Please use this identifier to cite or link to this item: http://hdl.handle.net/11434/1210
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dc.contributor.authorSummers, Z.-
dc.contributor.authorWilkie, B.-
dc.contributor.authorWickramasinghe, Nilmini-
dc.contributor.authorHiscock, Richard-
dc.contributor.authorWarrier, Satish-
dc.contributor.authorSmart, Philip-
dc.date.accessioned2017-08-23T02:56:43Z-
dc.date.available2017-08-23T02:56:43Z-
dc.date.issued2017-06-
dc.identifier.citationEpworth Research Institute Research Week 2017; Poster 58: pp 82en_US
dc.identifier.urihttp://hdl.handle.net/11434/1210-
dc.description.abstractBACKGROUND: Experience with robotic colorectal surgery suggests it is safe and effective. Cost, steep learning curves, and long operating times have prohibited robotics from supplanting laparoscopic approaches. METHODS: 213 patients undergoing colorectal operations were retrospectively categorized into robotic (n=60) or laparoscopic surgery (n=153) and matched by surgeon and operation. RESULTS: Robotics cases had longer procedure times (303±14 vs 129±5 mins, p<0.0001), lower complications (p=0.048), more frequent ICU admissions (p=0.0001) with equivalent ICU stay, longer overall length of stay (9.6±1.2 vs 6.9±0.41 days, p=0.009), but equivalent 30-day readmission rates. CONCLUSION: Robotic surgery is safe, with equivalent complication rates, but consistently longer operating times.en_US
dc.subjectRobotic Colorectal Surgeryen_US
dc.subjectLearning Curveen_US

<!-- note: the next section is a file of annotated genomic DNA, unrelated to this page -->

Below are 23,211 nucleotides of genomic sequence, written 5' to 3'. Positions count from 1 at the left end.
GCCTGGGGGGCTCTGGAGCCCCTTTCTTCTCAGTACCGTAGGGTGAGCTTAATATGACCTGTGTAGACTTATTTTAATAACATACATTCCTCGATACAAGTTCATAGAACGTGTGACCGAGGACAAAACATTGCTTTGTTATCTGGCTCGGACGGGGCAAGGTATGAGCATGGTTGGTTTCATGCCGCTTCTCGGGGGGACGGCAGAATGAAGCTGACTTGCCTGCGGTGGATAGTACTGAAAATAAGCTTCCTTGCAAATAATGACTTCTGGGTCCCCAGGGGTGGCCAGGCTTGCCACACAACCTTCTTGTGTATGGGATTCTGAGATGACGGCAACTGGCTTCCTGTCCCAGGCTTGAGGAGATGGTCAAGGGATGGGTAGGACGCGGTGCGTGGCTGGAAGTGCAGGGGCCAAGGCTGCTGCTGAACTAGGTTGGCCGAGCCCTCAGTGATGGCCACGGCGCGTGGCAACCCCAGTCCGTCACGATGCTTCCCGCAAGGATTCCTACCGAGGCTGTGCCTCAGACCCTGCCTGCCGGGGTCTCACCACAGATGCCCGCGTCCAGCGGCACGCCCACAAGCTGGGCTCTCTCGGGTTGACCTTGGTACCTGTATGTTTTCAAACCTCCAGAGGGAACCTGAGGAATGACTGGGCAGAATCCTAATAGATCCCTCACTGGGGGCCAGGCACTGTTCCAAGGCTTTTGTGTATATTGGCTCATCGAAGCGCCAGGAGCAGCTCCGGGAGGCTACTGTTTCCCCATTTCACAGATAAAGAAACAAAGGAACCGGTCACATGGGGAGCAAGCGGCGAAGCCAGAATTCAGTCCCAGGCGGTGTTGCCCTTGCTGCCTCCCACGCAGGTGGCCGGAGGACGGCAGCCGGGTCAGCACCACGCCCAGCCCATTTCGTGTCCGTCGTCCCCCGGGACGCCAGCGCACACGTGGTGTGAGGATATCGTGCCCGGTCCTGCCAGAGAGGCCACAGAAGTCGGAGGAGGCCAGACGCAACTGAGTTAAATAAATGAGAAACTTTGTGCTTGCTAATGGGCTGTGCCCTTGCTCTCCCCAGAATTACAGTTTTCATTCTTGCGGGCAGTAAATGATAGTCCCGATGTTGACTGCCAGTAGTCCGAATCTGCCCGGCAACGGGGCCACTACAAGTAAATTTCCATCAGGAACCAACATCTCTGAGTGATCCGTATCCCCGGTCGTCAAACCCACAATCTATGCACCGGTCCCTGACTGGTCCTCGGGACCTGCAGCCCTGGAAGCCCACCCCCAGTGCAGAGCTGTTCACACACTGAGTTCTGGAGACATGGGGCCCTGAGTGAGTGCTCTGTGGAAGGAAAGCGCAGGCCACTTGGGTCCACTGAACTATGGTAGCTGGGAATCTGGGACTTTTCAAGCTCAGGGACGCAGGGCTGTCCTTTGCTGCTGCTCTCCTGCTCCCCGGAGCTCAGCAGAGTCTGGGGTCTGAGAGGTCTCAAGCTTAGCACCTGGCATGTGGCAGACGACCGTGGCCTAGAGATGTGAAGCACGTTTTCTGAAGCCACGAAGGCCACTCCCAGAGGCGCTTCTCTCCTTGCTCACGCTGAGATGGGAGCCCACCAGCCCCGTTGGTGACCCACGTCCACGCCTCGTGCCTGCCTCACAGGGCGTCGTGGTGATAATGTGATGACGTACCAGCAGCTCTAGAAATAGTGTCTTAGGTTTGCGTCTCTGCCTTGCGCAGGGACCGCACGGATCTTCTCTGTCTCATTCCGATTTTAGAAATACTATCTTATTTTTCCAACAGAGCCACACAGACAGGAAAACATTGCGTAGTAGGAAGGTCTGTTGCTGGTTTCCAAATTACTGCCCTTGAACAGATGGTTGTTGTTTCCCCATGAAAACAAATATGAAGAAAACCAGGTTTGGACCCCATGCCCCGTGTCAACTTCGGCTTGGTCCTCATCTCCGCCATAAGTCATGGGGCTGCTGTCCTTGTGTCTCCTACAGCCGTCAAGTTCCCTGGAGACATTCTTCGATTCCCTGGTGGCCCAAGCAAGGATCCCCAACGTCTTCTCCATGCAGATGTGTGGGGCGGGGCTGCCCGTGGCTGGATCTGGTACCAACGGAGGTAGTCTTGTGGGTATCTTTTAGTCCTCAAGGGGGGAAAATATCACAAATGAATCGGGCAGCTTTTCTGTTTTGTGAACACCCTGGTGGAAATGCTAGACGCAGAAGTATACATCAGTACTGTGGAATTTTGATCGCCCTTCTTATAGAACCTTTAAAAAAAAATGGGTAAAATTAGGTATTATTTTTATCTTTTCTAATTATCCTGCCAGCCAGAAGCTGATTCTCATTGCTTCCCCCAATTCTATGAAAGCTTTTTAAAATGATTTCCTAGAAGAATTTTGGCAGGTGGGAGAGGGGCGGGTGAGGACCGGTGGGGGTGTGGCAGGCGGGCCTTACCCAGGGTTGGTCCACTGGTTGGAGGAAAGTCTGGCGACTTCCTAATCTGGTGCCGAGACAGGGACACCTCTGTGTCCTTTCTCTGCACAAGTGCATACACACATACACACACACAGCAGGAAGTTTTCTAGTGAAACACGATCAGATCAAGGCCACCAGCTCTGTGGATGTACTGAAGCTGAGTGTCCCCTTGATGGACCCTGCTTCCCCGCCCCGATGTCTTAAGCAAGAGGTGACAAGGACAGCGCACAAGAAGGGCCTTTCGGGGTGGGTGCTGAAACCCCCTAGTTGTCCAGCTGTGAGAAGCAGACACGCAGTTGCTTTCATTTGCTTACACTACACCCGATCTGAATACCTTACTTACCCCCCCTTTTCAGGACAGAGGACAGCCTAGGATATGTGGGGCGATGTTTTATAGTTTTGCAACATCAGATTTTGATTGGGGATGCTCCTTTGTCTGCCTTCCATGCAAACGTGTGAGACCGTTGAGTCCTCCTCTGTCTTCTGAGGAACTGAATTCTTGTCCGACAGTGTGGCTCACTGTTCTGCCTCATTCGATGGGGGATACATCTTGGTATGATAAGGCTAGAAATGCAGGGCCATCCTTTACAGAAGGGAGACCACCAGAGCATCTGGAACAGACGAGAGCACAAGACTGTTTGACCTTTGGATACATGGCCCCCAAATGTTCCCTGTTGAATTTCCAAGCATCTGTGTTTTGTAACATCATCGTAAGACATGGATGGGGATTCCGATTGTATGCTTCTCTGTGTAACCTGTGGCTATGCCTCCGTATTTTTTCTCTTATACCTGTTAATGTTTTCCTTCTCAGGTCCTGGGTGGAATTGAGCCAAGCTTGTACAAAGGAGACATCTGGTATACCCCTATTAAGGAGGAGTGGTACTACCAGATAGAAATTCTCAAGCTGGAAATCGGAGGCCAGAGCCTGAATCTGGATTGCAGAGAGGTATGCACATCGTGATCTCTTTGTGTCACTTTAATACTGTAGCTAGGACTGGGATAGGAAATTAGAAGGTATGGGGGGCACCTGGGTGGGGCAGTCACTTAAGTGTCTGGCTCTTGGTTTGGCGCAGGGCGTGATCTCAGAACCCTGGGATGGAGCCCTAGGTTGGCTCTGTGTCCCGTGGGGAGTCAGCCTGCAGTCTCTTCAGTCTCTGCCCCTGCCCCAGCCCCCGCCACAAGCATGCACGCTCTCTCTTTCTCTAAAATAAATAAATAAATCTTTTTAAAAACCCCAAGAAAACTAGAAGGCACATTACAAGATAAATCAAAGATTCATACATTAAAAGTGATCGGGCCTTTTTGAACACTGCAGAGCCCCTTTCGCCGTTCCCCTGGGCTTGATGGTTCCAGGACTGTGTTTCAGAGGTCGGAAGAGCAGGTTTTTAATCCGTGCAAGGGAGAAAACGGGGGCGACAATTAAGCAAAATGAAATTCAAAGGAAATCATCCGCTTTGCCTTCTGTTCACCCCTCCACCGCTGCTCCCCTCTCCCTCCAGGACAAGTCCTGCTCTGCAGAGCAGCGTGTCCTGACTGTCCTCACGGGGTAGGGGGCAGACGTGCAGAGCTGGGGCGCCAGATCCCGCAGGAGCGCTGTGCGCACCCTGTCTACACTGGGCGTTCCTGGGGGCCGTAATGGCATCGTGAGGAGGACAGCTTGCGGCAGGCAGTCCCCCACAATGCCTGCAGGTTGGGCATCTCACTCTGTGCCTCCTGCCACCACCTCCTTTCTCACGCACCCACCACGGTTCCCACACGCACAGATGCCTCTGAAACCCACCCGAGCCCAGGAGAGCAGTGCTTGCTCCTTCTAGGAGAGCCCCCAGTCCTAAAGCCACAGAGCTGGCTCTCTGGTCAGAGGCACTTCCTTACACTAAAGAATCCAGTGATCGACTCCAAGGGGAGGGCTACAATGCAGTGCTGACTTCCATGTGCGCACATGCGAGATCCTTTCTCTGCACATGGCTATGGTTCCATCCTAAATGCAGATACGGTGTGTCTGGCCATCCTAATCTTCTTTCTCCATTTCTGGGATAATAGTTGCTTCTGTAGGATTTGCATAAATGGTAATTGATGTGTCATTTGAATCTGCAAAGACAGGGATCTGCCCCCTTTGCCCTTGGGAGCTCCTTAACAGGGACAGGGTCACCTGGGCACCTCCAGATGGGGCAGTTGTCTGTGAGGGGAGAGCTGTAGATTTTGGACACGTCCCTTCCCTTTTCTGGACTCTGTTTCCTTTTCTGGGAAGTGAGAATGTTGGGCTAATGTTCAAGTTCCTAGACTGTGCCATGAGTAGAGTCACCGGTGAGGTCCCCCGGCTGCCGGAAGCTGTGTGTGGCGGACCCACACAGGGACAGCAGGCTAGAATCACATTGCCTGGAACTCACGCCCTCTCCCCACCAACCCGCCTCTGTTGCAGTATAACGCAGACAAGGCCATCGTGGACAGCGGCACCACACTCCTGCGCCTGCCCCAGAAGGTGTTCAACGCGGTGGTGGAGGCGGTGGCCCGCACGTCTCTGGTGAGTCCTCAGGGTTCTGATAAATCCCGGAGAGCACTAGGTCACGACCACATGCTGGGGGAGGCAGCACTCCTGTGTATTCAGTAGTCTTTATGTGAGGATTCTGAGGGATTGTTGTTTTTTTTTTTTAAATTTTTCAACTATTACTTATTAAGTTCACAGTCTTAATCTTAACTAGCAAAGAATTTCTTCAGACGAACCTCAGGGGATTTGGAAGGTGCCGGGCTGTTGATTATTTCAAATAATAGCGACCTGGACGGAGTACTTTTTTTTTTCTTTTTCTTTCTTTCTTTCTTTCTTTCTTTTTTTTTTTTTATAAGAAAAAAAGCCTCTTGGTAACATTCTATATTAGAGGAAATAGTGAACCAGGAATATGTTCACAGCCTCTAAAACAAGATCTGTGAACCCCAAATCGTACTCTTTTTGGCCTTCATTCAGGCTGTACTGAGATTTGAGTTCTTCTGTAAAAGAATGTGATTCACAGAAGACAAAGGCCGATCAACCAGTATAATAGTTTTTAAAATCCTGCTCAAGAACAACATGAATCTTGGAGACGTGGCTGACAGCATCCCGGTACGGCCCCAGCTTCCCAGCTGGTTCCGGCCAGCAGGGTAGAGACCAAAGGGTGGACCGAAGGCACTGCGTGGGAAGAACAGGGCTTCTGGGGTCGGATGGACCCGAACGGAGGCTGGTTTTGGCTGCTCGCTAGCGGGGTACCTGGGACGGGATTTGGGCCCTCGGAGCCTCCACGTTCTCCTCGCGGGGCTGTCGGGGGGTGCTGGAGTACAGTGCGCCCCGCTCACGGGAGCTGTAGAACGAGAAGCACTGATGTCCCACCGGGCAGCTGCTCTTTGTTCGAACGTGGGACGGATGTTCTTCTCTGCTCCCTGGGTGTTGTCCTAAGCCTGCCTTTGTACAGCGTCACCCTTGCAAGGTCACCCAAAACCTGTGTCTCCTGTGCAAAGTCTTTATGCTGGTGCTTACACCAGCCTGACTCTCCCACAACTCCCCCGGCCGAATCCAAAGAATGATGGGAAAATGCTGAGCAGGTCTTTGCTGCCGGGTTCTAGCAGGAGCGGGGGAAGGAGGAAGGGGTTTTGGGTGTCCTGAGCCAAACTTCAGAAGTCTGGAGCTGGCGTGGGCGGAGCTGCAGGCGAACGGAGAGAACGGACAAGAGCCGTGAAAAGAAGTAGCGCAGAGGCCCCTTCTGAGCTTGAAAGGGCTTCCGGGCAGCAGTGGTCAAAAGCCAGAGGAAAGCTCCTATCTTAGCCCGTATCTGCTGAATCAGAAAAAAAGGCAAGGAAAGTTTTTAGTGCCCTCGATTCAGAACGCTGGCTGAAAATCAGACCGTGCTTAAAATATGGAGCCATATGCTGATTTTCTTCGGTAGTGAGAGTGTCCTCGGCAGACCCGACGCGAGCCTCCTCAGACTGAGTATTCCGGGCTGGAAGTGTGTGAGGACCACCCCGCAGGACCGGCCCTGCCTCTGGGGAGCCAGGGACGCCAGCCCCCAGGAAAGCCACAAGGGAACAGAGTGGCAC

dc.subjectOperating Timeen_US
dc.subjectLaparoscopic Surgeryen_US
dc.subjectRoboticsen_US
dc.subjectComplication Ratesen_US
dc.subjectIntensive Care Uniten_US
dc.subjectICUen_US
dc.subjectLength of Stayen_US
dc.subjectReadmission Ratesen_US
dc.subjectComplication Ratesen_US
dc.subjectSafetyen_US
dc.subjectGeneral Surgery and Gastroenterology Clinical Institute, Epworth HealthCare, Victoria, Australiaen_US
dc.subjectChair of Health Informatics Management, Epworth HealthCare, Victoria, Australiaen_US
dc.titleRobotic colorectal surgery at Epworth: a case control study.en_US
dc.typeConference Posteren_US
dc.description.affiliatesPeter MacCallum Cancer Centre, Victoria, Australiaen_US
dc.description.affiliatesDepartment of Surgery, Austin Health, Vicotria, Australiaen_US
dc.type.studyortrialCase Control Studiesen_US
dc.description.conferencenameEpworth Research Institute Research Week 2017en_US
dc.description.conferencelocationEpworth Research Institute, Victoria, Australiaen_US
dc.type.contenttypeTexten_US
Appears in Collections:Cancer Services
General Surgery and Gastroenterology
Research Month

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